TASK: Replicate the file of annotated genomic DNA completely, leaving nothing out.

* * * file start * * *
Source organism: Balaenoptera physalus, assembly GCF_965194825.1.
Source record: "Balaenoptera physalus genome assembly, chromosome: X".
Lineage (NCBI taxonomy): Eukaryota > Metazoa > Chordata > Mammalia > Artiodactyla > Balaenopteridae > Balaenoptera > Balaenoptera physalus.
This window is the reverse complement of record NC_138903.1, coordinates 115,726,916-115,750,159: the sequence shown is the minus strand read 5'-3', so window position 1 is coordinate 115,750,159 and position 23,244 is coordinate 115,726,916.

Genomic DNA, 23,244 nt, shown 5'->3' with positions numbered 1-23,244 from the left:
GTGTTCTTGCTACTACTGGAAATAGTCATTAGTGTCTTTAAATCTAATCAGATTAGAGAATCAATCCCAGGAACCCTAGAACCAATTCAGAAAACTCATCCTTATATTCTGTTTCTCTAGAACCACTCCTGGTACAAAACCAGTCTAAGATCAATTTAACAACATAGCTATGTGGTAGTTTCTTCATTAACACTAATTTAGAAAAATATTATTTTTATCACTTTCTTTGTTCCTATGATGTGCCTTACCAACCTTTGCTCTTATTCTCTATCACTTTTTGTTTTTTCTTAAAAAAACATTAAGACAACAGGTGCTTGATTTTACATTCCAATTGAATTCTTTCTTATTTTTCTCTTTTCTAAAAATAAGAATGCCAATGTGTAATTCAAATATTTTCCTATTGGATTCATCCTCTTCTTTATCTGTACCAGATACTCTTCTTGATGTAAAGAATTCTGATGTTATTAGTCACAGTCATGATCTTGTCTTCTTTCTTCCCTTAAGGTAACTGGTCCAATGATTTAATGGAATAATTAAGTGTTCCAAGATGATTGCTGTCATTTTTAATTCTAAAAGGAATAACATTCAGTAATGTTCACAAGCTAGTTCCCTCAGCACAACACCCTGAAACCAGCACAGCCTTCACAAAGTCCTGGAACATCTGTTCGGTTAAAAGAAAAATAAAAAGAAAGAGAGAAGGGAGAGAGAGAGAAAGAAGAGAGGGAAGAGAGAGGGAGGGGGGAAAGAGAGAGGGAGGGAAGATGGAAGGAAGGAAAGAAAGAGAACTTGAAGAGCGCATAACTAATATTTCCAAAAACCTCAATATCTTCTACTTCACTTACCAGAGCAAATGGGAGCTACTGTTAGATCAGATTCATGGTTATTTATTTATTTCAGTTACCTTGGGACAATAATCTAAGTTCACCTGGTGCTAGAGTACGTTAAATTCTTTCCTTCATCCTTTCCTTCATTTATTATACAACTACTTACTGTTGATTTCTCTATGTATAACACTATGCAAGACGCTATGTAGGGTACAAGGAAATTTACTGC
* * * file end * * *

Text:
Source organism: Balaenoptera physalus, assembly GCF_965194825.1.
Source record: "Balaenoptera physalus genome assembly, chromosome: X".
Lineage (NCBI taxonomy): Eukaryota > Metazoa > Chordata > Mammalia > Artiodactyla > Balaenopteridae > Balaenoptera > Balaenoptera physalus.
This window is the reverse complement of record NC_138903.1, coordinates 115,726,916-115,750,159: the sequence shown is the minus strand read 5'-3', so window position 1 is coordinate 115,750,159 and position 23,244 is coordinate 115,726,916.

Genomic DNA, 23,244 nt, shown 5'->3' with positions numbered 1-23,244 from the left:
GTGTTCTTGCTACTACTGGAAATAGTCATTAGTGTCTTTAAATCTAATCAGATTAGAGAATCAATCCCAGGAACCCTAGAACCAATTCAGAAAACTCATCCTTATATTCTGTTTCTCTAGAACCACTCCTGGTACAAAACCAGTCTAAGATCAATTTAACAACATAGCTATGTGGTAGTTTCTTCATTAACACTAATTTAGAAAAATATTATTTTTATCACTTTCTTTGTTCCTATGATGTGCCTTACCAACCTTTGCTCTTATTCTCTATCACTTTTTGTTTTTTCTTAAAAAAACATTAAGACAACAGGTGCTTGATTTTACATTCCAATTGAATTCTTTCTTATTTTTCTCTTTTCTAAAAATAAGAATGCCAATGTGTAATTCAAATATTTTCCTATTGGATTCATCCTCTTCTTTATCTGTACCAGATACTCTTCTTGATGTAAAGAATTCTGATGTTATTAGTCACAGTCATGATCTTGTCTTCTTTCTTCCCTTAAGGTAACTGGTCCAATGATTTAATGGAATAATTAAGTGTTCCAAGATGATTGCTGTCATTTTTAATTCTAAAAGGAATAACATTCAGTAATGTTCACAAGCTAGTTCCCTCAGCACAACACCCTGAAACCAGCACAGCCTTCACAAAGTCCTGGAACATCTGTTCGGTTAAAAGAAAAATAAAAAGAAAGAGAGAAGGGAGAGAGAGAGAAAGAAGAGAGGGAAGAGAGAGGGAGGGGGGAAAGAGAGAGGGAGGGAAGATGGAAGGAAGGAAAGAAAGAGAACTTGAAGAGCGCATAACTAATATTTCCAAAAACCTCAATATCTTCTACTTCACTTACCAGAGCAAATGGGAGCTACTGTTAGATCAGATTCATGGTTATTTATTTATTTCAGTTACCTTGGGACAATAATCTAAGTTCACCTGGTGCTAGAGTACGTTAAATTCTTTCCTTCATCCTTTCCTTCATTTATTATACAACTACTTACTGTTGATTTCTCTATGTATAACACTATGCAAGACGCTATGTAGGGTACAAGGAAATTTACTGC